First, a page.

US10936233B2 - System and method for optimal order migration into a cache based deduplicated storage array - Google Patents

System and method for optimal order migration into a cache based deduplicated storage array Download PDF

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US10936233B2
US10936233B2 US16/263,657 US201916263657A US10936233B2 US 10936233 B2 US10936233 B2 US 10936233B2 US 201916263657 A US201916263657 A US 201916263657A US 10936233 B2 US10936233 B2 US 10936233B2
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data
storage
source storage
page
commands
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Anton Kucherov
David Meiri
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EMC Corp
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EMC IP Holding Co LLC
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Abstract

A method, computer program product, and computer system for preparing, by a computing device, for migration of data from a source to a target. Hash values of the data may be sorted at the source. The data may be migrated from the source to the target according to how the data was sorted at the source.

Description

BACKGROUND
In certain systems, deduplication may occur only against a cache of the most recent writes. In such systems, there may not be a deduplication of all the same copies of the page and may end up having lower deduplication ratios on the target array than on the donor array.
BRIEF SUMMARY OF DISCLOSURE
In one example implementation, a method, performed by one or more computing devices, may include but is not limited to preparing, by a computing device, for migration of data from a source to a target. Hash values of the data may be sorted at the source. The data may be migrated from the source to the target according to how the data was sorted at the source.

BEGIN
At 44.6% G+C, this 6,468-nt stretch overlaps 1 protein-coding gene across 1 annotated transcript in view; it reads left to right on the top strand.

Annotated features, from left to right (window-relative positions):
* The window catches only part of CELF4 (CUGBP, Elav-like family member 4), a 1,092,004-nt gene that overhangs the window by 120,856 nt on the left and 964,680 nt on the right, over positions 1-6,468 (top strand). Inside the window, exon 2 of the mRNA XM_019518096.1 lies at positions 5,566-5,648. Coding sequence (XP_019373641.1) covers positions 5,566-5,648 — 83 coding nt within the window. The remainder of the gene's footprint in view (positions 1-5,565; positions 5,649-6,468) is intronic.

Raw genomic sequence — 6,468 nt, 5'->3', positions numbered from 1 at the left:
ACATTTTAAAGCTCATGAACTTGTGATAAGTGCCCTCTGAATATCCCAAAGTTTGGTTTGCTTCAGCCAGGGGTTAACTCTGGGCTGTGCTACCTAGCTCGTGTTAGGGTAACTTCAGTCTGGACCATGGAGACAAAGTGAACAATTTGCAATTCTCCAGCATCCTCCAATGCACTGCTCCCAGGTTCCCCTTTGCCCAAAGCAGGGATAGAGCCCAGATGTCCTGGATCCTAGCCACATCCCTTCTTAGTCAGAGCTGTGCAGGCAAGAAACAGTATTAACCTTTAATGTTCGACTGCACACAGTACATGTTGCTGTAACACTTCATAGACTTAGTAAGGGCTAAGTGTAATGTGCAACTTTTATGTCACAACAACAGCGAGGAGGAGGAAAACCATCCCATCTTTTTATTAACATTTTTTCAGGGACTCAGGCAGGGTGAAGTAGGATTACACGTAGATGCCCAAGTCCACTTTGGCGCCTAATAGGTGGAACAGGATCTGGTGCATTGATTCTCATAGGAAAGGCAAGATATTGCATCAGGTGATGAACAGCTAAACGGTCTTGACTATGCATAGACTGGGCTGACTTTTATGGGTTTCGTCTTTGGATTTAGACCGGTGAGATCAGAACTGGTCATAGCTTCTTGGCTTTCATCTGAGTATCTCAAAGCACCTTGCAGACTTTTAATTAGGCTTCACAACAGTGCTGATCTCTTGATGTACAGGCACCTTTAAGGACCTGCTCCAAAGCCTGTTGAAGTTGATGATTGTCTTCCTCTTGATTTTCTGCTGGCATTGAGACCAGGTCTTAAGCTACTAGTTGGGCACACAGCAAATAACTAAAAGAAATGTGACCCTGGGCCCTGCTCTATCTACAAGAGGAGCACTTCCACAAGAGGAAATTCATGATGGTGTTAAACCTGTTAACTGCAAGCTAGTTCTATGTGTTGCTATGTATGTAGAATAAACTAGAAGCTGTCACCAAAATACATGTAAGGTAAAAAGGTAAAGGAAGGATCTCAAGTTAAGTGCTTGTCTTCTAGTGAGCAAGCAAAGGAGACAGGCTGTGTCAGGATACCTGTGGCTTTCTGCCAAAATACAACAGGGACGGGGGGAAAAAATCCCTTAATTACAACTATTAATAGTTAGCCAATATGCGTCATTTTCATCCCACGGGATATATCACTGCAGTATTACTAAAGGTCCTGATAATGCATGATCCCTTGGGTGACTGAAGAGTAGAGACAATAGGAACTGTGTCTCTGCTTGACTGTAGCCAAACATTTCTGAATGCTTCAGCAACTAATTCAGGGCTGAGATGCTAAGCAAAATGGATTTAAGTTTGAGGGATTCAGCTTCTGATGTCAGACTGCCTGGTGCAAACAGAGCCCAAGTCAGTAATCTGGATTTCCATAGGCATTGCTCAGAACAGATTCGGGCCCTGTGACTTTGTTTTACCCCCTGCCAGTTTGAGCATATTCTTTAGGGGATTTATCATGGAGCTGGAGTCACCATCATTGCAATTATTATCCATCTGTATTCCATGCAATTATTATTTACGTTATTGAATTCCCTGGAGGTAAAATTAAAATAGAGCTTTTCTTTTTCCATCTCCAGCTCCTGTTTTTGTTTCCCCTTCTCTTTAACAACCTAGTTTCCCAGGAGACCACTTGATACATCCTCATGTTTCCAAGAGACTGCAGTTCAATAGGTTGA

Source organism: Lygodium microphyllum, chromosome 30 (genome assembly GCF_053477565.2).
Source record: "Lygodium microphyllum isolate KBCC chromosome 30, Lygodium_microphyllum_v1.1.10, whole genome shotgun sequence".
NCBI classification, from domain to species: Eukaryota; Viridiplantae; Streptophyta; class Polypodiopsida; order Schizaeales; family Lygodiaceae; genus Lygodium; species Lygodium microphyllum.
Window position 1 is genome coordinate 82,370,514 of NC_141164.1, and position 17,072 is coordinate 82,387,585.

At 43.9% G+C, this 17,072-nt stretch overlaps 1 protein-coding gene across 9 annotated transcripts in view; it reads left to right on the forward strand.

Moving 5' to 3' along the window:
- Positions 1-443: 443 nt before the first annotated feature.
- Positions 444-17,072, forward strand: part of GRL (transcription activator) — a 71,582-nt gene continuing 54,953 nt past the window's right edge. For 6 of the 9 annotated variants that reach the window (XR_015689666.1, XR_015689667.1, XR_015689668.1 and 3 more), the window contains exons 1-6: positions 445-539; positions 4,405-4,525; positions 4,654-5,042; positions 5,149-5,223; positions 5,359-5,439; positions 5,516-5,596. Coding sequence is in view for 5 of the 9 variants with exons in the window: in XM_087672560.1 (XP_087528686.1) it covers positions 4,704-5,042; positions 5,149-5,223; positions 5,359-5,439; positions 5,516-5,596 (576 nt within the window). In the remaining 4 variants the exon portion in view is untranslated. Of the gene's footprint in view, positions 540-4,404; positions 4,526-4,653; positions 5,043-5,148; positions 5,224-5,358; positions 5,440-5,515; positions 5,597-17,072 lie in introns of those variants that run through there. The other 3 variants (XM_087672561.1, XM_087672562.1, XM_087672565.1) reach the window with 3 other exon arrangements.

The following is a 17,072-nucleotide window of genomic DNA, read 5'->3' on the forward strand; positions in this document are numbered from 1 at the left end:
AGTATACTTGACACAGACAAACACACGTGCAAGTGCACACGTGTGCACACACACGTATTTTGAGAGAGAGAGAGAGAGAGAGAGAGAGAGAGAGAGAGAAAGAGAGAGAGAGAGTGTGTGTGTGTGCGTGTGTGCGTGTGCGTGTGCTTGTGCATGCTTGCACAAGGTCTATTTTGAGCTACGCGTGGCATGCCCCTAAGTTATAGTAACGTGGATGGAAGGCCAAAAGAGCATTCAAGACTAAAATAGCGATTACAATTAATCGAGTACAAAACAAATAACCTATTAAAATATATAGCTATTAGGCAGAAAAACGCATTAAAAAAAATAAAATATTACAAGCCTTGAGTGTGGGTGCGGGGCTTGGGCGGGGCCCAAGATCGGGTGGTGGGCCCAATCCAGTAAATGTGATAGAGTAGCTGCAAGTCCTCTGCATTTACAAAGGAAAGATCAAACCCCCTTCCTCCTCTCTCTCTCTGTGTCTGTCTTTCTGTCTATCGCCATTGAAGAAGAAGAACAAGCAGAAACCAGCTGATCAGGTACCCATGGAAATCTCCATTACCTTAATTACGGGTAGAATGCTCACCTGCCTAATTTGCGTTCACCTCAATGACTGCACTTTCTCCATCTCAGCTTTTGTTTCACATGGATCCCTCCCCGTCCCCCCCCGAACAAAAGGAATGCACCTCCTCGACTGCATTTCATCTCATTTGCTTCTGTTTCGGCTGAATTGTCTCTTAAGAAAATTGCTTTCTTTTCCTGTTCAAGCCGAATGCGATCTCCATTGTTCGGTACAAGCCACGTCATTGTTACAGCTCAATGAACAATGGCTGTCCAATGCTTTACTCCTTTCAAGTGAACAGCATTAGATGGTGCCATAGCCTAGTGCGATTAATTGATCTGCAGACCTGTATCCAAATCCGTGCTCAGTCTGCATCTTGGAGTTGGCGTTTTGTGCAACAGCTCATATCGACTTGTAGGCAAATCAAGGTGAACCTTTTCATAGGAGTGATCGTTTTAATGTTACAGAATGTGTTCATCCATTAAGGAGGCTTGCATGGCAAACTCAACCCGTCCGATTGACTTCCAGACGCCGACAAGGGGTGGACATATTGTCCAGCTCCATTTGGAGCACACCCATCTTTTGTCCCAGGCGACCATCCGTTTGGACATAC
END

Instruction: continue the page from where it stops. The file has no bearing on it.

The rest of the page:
One or more of the following example features may be included. The source and the target may use different deduplication techniques. A plurality of commands may be received at the source to migrate the data until all the data is migrated. Each command may be a READ NEXT PAGE command. Each of the plurality of commands may include an input, wherein the input may include a volume, a page size, and a session ID associated with the data migration. Each of the plurality of commands may include an output, wherein the output may include a volumes, an offset, and a full page associated with the data migration. A page size of the source is larger than a page size of the target.
In another example implementation, a computing system may include one or more processors and one or more memories configured to perform operations that may include but are not limited to preparing for migration of data from a source to a target. Hash values of the data may be sorted at the source. The data may be migrated from the source to the target according to how the data was sorted at the source.
One or more of the following example features may be included. The source and the target may use different deduplication techniques. A plurality of commands may be received at the source to migrate the data until all the data is migrated. Each command may be a READ NEXT PAGE command. Each of the plurality of commands may include an input, wherein the input may include a volume, a page size, and a session ID associated with the data migration. Each of the plurality of commands may include an output, wherein the output may include a volumes, an offset, and a full page associated with the data migration. A page size of the source is larger than a page size of the target.